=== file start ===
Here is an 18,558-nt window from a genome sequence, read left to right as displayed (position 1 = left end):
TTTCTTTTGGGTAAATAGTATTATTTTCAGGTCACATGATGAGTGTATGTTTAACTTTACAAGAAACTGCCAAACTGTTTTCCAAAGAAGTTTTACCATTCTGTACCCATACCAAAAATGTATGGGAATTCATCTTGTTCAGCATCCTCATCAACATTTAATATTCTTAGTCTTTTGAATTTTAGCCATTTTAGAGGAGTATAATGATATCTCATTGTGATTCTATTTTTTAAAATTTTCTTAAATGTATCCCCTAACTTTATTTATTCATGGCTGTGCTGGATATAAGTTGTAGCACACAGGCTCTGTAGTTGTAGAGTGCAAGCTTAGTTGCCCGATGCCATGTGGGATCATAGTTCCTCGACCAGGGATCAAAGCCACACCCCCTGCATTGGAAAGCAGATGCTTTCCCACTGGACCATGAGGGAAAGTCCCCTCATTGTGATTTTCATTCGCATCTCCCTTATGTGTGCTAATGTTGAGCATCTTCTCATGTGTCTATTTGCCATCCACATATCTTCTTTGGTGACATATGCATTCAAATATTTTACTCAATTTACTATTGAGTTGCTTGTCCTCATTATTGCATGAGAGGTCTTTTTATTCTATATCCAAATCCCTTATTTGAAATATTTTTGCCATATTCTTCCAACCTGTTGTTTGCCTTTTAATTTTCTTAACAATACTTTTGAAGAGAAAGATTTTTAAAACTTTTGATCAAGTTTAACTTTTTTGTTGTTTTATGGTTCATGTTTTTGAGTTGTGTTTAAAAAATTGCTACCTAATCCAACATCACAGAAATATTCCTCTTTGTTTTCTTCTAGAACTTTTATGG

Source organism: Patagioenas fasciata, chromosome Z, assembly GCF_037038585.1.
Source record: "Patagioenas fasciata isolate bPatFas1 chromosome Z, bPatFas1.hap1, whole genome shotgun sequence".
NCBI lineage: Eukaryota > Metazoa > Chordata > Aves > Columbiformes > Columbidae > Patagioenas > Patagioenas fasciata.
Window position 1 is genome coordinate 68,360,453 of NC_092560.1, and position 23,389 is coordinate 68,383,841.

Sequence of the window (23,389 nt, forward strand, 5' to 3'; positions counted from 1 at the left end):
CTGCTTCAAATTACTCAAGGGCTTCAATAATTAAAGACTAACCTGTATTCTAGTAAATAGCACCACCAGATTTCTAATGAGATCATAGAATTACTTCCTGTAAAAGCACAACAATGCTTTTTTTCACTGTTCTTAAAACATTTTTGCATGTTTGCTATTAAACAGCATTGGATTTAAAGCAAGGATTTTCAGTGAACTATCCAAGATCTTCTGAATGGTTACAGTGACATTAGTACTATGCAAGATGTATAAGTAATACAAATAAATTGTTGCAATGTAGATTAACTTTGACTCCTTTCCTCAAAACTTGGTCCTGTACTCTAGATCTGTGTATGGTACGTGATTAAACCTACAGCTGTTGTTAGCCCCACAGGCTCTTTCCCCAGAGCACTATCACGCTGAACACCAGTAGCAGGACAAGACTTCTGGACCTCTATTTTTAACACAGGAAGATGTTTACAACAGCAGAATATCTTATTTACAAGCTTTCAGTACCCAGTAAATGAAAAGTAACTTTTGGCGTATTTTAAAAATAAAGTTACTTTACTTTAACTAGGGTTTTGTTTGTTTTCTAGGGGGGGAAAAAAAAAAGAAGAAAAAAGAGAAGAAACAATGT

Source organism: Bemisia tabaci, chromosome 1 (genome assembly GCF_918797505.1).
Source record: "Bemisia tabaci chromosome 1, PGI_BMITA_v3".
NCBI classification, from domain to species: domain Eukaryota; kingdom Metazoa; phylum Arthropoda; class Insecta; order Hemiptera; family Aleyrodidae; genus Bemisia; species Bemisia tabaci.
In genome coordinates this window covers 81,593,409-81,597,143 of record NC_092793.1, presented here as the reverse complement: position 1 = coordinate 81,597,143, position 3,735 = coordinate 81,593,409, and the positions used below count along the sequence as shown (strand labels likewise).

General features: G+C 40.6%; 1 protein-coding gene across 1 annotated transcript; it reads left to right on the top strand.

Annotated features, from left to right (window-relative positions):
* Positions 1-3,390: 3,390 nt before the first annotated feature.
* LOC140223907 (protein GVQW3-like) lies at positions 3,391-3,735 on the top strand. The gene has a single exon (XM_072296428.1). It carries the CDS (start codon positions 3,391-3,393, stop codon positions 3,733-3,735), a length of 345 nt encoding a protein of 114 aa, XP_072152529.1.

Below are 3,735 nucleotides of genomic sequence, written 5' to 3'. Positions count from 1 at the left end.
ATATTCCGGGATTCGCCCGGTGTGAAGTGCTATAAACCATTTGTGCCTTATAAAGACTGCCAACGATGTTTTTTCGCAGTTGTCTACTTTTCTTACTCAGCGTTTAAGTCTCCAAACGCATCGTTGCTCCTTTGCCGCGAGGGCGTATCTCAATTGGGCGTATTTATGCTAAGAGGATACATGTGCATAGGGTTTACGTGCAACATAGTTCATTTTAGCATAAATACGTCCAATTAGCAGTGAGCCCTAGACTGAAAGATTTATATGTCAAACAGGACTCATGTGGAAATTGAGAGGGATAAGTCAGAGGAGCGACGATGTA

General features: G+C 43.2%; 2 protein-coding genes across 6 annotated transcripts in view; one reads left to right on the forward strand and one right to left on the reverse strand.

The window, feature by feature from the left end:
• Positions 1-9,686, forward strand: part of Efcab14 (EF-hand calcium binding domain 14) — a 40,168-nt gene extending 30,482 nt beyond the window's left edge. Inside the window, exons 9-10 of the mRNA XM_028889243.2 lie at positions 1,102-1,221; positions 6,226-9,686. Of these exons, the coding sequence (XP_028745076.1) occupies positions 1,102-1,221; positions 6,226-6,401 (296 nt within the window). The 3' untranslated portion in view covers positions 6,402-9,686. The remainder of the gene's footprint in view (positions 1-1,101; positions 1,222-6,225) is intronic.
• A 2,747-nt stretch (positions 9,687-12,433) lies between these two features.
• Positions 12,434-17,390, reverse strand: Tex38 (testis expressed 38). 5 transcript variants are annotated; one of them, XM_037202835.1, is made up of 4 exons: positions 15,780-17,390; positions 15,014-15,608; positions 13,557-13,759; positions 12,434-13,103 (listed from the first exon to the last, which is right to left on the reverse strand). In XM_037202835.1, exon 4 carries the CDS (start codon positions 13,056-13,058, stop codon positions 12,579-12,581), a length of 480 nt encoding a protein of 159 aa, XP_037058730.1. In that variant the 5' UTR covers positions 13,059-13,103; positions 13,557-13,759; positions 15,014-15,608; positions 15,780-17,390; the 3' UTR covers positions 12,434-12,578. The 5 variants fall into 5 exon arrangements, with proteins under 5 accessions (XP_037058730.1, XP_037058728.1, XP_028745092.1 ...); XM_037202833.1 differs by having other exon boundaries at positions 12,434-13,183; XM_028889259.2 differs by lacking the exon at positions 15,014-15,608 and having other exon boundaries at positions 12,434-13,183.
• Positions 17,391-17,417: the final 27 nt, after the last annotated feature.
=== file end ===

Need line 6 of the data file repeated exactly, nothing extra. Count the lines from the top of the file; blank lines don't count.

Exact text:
Window position 1 is genome coordinate 68,360,453 of NC_092560.1, and position 23,389 is coordinate 68,383,841.